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15 March 2013
A virus that most people have probably never heard of, yet most of us carry, is the number 1 infectious cause of congenital birth defects. One in 750 children are born with, or develop, permanent disabilities such as hearing loss or brain damage as a result of CMV (cytomegalovirus) infection in the womb. Major research efforts are underway to combat this invidious disease.
Researchers from Cardiff University and the La Jolla Institute, California, have discovered a previously unknown cellular mechanism that could prove critical in creating a CMV vaccine.
"CMV is recognised as a major pathogen by Clinicians, yet there is little public awareness of the virus." says Professor Gavin Wilkinson from the Cardiff Institute of Infection & Immunity. "More children have disabilities from this disease than other well-known congenital problems, such as Down’s syndrome or fetal alcohol syndrome."
"We have identified a novel trick that this virus uses to hide from immune detection," says La Jolla Institute scientist Chris Benedict, Ph.D., a CMV expert. "By uncovering this mechanism, we’ve provided an important piece of the CMV puzzle that could enable vaccine counter strategies that flush out and eliminate virus-infected cells." The finding was published online today in the journal Cell, Host & Microbe.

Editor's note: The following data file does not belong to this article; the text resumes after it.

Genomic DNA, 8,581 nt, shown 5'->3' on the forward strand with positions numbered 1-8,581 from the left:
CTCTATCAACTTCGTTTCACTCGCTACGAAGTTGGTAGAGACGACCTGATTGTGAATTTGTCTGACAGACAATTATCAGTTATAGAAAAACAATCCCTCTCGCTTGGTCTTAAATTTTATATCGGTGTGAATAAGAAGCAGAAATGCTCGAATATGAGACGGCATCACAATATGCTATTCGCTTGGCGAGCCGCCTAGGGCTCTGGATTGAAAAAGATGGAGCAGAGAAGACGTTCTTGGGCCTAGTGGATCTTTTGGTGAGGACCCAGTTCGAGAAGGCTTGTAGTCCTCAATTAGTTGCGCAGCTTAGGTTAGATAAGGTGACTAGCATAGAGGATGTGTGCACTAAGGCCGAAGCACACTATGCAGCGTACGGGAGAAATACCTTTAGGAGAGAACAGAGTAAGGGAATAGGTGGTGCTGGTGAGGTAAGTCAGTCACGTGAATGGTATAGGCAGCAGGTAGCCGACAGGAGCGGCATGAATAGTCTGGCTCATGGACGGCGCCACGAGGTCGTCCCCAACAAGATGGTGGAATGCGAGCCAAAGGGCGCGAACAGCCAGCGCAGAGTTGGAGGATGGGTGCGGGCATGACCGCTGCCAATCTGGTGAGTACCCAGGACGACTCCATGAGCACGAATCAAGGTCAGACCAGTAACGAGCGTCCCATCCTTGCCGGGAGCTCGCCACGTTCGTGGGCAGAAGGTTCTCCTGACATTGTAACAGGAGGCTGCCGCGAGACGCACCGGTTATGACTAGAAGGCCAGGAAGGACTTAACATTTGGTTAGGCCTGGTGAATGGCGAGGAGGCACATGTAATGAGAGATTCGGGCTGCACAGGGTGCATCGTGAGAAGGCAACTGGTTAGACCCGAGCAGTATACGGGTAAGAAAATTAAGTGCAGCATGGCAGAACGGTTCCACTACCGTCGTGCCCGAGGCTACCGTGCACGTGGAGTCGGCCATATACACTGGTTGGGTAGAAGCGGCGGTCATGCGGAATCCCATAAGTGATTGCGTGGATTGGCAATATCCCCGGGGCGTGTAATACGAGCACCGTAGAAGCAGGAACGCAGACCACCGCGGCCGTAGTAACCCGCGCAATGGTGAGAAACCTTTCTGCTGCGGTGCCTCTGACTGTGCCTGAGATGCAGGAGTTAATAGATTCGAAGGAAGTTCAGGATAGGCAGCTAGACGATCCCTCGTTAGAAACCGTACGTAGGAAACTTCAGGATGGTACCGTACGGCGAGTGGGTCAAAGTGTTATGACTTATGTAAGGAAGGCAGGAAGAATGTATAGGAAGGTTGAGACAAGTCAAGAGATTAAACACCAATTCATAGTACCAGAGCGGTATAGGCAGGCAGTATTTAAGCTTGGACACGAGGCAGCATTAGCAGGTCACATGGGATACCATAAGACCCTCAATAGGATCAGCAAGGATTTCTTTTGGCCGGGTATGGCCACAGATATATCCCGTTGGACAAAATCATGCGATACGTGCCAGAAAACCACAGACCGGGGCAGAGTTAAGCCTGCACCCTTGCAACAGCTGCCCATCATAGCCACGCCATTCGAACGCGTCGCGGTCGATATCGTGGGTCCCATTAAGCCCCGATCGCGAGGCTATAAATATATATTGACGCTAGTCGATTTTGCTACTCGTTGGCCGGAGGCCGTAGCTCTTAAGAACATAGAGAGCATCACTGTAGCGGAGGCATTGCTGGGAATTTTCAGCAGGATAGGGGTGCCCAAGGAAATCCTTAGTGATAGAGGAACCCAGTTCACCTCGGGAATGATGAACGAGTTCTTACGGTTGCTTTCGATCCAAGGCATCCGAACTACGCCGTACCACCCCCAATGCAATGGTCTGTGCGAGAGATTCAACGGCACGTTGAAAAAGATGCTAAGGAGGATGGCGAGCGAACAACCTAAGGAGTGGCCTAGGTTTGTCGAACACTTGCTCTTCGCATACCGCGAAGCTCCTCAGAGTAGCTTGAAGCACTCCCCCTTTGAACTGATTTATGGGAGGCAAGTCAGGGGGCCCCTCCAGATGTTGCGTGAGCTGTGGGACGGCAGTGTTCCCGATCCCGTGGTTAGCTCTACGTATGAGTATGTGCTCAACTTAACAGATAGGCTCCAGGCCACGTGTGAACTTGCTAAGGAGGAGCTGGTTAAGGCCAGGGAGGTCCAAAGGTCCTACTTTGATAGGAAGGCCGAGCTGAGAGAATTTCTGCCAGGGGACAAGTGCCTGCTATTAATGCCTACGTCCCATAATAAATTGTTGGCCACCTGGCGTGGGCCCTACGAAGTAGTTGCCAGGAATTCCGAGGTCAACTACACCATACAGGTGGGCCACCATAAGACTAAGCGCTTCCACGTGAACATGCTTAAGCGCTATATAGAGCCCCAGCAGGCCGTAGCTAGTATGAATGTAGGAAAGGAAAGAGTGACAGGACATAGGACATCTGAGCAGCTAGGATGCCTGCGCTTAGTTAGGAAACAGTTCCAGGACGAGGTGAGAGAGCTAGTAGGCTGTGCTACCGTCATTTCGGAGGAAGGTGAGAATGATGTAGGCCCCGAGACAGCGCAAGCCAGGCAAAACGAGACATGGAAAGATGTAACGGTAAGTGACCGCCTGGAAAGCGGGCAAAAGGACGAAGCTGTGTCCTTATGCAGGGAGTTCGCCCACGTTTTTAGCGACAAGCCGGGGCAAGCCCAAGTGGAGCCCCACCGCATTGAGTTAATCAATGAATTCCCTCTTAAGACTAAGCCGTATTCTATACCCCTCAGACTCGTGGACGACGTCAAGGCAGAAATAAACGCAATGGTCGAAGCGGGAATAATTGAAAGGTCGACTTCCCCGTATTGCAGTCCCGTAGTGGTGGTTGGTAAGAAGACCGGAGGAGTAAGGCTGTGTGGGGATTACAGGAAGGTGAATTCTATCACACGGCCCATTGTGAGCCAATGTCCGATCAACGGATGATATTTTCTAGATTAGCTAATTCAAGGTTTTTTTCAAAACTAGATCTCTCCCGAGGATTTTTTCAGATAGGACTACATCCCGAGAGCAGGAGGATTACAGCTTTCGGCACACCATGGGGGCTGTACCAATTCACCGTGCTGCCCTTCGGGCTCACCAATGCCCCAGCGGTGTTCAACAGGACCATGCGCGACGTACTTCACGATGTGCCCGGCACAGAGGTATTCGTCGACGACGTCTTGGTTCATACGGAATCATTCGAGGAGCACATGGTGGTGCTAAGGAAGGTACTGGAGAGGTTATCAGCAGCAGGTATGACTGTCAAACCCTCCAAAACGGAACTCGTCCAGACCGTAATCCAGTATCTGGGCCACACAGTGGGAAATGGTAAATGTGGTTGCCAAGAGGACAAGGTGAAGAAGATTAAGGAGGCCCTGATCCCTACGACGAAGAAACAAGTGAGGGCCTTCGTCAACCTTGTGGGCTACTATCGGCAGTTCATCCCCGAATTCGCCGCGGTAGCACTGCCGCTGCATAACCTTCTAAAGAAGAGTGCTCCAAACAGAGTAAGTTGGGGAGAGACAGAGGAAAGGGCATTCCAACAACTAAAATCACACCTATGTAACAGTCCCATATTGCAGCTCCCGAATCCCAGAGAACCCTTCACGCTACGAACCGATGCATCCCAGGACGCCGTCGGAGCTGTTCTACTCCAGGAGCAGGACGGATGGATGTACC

CMV’s stealthy nature keeps it under wraps. In common with other member of the herpes family of viruses that cause cold sores, chicken pox and other maladies - once contracted, CMV never goes away. Most people are unaware they have contracted the virus, nor generally do they exhibit any visible symptoms during lifelong carriage. However, research is now revealing how hard that the immune system has to fight to keep CMV at bay.
"In addition to causing terrible birth defects and severe disease in patients with autoimmune disease, CMV induces changes in the immune response of anyone carrying the virus," according to Professor Wilkinson. The constant struggle to control CMV contributes to the immune system ‘tiring’ over time.
In their study, researchers found that a specific CMV gene (called UL141) blocks the ability of two key immune pathways to kill CMV-infected cells. As their names imply, these two pathways – known as TRAIL "death receptor" 1 and 2 – normally act to kill infected cells.
TRAIL death receptors have already been actively targeted in anti-tumor therapies. While important in cancer, it has also become quite clear that TRAIL signaling by the immune system is very significant in viral infections, such as CMV. By illuminating the UL141 gene as inhibiting TRAIL’s ability to carry out its killing function, the researchers believe they have identified a pivotal cellular defence that needs to be considered when developing an effective vaccine.
Cardiff School of Medicine
Cardiff Institute of Infection & Immunity
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